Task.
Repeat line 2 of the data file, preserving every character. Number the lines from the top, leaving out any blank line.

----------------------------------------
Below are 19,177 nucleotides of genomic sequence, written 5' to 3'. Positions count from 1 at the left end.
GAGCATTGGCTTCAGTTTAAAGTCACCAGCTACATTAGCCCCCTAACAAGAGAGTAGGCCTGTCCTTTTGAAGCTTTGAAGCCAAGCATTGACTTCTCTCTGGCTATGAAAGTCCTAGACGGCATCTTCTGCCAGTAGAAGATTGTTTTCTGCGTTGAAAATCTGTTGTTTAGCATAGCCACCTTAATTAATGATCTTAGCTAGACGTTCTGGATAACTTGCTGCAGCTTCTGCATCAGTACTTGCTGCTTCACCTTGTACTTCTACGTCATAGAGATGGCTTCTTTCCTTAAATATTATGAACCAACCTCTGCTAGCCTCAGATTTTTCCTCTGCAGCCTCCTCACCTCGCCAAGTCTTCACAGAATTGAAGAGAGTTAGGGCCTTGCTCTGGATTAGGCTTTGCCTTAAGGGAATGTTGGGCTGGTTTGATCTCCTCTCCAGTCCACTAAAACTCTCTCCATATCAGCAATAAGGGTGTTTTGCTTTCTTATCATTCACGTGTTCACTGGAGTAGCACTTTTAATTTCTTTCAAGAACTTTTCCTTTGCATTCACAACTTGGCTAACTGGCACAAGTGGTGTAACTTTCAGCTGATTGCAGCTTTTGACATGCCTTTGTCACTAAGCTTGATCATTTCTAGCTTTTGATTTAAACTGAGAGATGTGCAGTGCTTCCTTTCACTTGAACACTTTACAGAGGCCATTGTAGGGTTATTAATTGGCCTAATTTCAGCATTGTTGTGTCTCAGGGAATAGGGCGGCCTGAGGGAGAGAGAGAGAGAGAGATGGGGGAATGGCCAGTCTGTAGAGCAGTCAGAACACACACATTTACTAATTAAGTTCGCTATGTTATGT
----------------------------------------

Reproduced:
GAGCATTGGCTTCAGTTTAAAGTCACCAGCTACATTAGCCCCCTAACAAGAGAGTAGGCCTGTCCTTTTGAAGCTTTGAAGCCAAGCATTGACTTCTCTCTGGCTATGAAAGTCCTAGACGGCATCTTCTGCCAGTAGAAGATTGTTTTCTGCGTTGAAAATCTGTTGTTTAGCATAGCCACCTTAATTAATGATCTTAGCTAGACGTTCTGGATAACTTGCTGCAGCTTCTGCATCAGTACTTGCTGCTTCACCTTGTACTTCTACGTCATAGAGATGGCTTCTTTCCTTAAATATTATGAACCAACCTCTGCTAGCCTCAGATTTTTCCTCTGCAGCCTCCTCACCTCGCCAAGTCTTCACAGAATTGAAGAGAGTTAGGGCCTTGCTCTGGATTAGGCTTTGCCTTAAGGGAATGTTGGGCTGGTTTGATCTCCTCTCCAGTCCACTAAAACTCTCTCCATATCAGCAATAAGGGTGTTTTGCTTTCTTATCATTCACGTGTTCACTGGAGTAGCACTTTTAATTTCTTTCAAGAACTTTTCCTTTGCATTCACAACTTGGCTAACTGGCACAAGTGGTGTAACTTTCAGCTGATTGCAGCTTTTGACATGCCTTTGTCACTAAGCTTGATCATTTCTAGCTTTTGATTTAAACTGAGAGATGTGCAGTGCTTCCTTTCACTTGAACACTTTACAGAGGCCATTGTAGGGTTATTAATTGGCCTAATTTCAGCATTGTTGTGTCTCAGGGAATAGGGCGGCCTGAGGGAGAGAGAGAGAGAGAGATGGGGGAATGGCCAGTCTGTAGAGCAGTCAGAACACACACATTTACTAATTAAGTTCGCTATGTTATGT